A Fantastic Woman (2017)
Written by Sebastián Lelio & Gonzalo Maza
Directed by Sebastián Lelio
Grief is universal, an emotion while experienced as a result of certain life events; it has a profound resonance in our lives. You never feel grief is moderation; it cascades over you like waves leading you to feel as though grief may take you under. Being trans is not an experience we will all have; in fact, it’s estimated about 0.6% of the population is transgender. Trans people feel grief just like anyone else; they love and feel loss no different than any human being. A Fantastic Woman puts its protagonist in a universally-experienced situation, never ignoring what role her gender plays in the story, as a means to connect her to the very people in the film that seeks to undermine her grieving process.
Marina is a transwoman living in Santiago, Chile, who works as a waitress and sings on the side. She’s in a relationship with Orlando, an older man who dreams of spending his later years with her. One night, Orlando wakes up feeling strange and ends up falling down the stairs when he struggles to get up. Marina rushes him to the emergency room, but he passes from a brain aneurysm. Marina calls Orlando’s brother and leaves the hospital suddenly worried about coming face to face with Orlando’s disapproving family. She finds that his son and second wife are unwilling to deal with the aftermath with understanding and patience. Marina struggles to carve out space for her to mourn Orlando and make herself acknowledged as one of his loved ones.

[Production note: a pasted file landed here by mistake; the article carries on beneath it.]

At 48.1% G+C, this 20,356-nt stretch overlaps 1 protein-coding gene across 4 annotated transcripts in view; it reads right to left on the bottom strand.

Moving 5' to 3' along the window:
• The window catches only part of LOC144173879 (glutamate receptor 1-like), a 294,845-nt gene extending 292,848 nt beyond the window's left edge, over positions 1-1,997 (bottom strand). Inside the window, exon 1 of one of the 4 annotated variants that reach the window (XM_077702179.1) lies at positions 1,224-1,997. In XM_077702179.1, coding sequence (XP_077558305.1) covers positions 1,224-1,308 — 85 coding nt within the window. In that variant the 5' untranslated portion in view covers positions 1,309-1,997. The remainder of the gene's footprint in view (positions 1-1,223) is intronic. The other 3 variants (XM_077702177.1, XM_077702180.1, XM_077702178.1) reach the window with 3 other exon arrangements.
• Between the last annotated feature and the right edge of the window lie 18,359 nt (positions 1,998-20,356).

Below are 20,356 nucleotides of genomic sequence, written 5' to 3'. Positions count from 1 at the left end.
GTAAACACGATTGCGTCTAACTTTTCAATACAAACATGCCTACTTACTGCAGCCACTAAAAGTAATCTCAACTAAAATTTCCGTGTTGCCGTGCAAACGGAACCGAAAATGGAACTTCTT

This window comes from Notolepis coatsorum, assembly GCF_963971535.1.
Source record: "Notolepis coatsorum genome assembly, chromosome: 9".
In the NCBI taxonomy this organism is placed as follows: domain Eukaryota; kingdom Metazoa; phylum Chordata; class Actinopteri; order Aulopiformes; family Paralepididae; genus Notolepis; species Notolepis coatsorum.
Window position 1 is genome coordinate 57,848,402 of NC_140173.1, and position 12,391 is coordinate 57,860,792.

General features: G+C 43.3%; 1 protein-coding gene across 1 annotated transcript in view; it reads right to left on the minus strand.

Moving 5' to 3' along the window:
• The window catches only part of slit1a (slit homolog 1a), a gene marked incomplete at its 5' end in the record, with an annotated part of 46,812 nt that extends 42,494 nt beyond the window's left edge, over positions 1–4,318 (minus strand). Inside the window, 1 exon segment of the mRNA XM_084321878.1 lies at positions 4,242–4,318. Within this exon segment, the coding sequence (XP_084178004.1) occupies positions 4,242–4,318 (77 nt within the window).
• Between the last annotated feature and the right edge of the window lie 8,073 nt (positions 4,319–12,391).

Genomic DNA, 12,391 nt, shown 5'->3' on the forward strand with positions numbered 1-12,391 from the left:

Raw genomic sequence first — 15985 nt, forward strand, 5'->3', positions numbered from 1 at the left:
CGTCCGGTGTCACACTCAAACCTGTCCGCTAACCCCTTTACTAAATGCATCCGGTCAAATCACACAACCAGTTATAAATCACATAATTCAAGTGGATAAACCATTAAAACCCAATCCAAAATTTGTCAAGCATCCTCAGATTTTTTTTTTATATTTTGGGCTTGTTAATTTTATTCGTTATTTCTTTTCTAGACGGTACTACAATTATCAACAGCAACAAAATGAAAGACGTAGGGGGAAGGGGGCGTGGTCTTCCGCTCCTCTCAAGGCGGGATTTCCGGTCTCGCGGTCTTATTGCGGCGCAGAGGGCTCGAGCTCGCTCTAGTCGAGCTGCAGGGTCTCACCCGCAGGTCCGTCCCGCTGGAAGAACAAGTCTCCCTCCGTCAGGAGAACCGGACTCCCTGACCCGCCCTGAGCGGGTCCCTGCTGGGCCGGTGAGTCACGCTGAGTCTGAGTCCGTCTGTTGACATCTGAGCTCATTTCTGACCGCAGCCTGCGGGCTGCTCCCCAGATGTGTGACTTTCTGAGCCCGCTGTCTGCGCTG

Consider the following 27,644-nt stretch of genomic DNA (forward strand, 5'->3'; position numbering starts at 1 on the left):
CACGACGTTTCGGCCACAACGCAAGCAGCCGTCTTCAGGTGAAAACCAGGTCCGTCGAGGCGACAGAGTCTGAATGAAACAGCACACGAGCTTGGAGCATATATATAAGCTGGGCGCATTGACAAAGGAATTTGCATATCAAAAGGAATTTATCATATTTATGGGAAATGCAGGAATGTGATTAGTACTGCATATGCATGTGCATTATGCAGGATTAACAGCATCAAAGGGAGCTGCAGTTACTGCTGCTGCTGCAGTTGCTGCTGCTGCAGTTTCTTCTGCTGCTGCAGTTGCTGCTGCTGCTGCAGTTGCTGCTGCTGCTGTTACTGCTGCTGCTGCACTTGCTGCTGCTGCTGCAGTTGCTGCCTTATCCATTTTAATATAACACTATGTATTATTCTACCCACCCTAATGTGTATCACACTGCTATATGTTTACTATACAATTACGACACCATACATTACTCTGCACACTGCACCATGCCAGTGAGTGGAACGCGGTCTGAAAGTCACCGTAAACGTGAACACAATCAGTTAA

The minute Marina speaks to the police at the hospital, and they drop the pronoun “he” when talking about her, you can read the look on her face. She’s not shocked or tormented; there’s a sadness that flashes across her face. Marina is no stranger to being misgendered and responds to the blatant disrespect with compliance. She understands that she is in a position where being militant will get her harmed or killed. Throughout the film, Marina finds strength in herself that she didn’t know she had within her.
What I loved most about Marina was how quiet the role is and how the movie puts us in her head. Marina is not a loud person; she’s just a person, working a job to pay her bills and in love with someone who appreciates her without judgment. I wondered how much the film would acknowledge her transgender status and it’s clear from the first act that she’s going to struggle to have her right to grieve recognized by Orlando’s family. When they berate her or toss off insults saying she is “a perversion” or deadnaming her, you can read her face and body language and the pain they register. These verbal slights are like striking her across the face.
Marina does have a moment of standing up to the family, but it’s not grandiose, just a drawing a line in the sand from where she will not budge. Marina’s major victories take place in her mind. She sees Orlando everywhere she goes and ultimately has a moment where they can say goodbye correctly. After being attacked by Orlando’s son and his friends she wanders into a gay nightclub where she dances, a distant look in her eyes. The audience sees that in her mind, she is dressed in shimmering clothes with the entire club acting as her back up dancers. These quiet triumphs are profoundly relatable and are experiences we have in our minds all the time.
A Fantastic Woman has a dreamy quality, its music a lilting sound that carries us into the dreams of Marina. There isn’t an explosive ending where all the bad people are defeated and good wins. Instead, Marina is satisfied with her victory, demanding a part of her life with Orlando and receiving that very thing. She is being forced to start over, but we last see her on stage, singing opera as a mezzo-soprano giving the slightest of smiles, letting the audience know she is going to keep living.